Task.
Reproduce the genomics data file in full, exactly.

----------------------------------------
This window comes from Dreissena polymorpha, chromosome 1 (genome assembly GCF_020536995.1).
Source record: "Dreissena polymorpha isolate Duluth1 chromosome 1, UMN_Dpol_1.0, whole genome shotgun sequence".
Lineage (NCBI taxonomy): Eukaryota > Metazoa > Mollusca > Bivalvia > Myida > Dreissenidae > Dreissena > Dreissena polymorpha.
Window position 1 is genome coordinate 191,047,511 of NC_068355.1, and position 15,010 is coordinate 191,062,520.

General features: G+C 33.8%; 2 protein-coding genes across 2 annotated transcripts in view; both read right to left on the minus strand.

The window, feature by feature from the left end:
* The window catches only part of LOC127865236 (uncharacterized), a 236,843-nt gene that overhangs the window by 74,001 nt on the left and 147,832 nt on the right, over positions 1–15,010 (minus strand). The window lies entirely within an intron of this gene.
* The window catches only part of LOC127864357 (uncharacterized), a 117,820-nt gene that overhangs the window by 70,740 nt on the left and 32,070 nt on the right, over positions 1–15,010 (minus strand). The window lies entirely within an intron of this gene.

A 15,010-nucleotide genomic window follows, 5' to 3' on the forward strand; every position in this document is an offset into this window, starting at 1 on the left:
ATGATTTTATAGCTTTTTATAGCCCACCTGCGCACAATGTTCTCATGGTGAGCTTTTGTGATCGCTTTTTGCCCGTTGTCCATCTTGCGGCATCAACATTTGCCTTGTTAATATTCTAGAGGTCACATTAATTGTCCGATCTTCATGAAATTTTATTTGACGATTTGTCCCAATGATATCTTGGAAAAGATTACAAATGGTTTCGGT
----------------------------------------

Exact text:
This window comes from Dreissena polymorpha, chromosome 1 (genome assembly GCF_020536995.1).
Source record: "Dreissena polymorpha isolate Duluth1 chromosome 1, UMN_Dpol_1.0, whole genome shotgun sequence".
Lineage (NCBI taxonomy): Eukaryota > Metazoa > Mollusca > Bivalvia > Myida > Dreissenidae > Dreissena > Dreissena polymorpha.
Window position 1 is genome coordinate 191,047,511 of NC_068355.1, and position 15,010 is coordinate 191,062,520.

General features: G+C 33.8%; 2 protein-coding genes across 2 annotated transcripts in view; both read right to left on the minus strand.

The window, feature by feature from the left end:
* The window catches only part of LOC127865236 (uncharacterized), a 236,843-nt gene that overhangs the window by 74,001 nt on the left and 147,832 nt on the right, over positions 1–15,010 (minus strand). The window lies entirely within an intron of this gene.
* The window catches only part of LOC127864357 (uncharacterized), a 117,820-nt gene that overhangs the window by 70,740 nt on the left and 32,070 nt on the right, over positions 1–15,010 (minus strand). The window lies entirely within an intron of this gene.

A 15,010-nucleotide genomic window follows, 5' to 3' on the forward strand; every position in this document is an offset into this window, starting at 1 on the left:
ATGATTTTATAGCTTTTTATAGCCCACCTGCGCACAATGTTCTCATGGTGAGCTTTTGTGATCGCTTTTTGCCCGTTGTCCATCTTGCGGCATCAACATTTGCCTTGTTAATATTCTAGAGGTCACATTAATTGTCCGATCTTCATGAAATTTTATTTGACGATTTGTCCCAATGATATCTTGGAAAAGATTACAAATGGTTTCGGT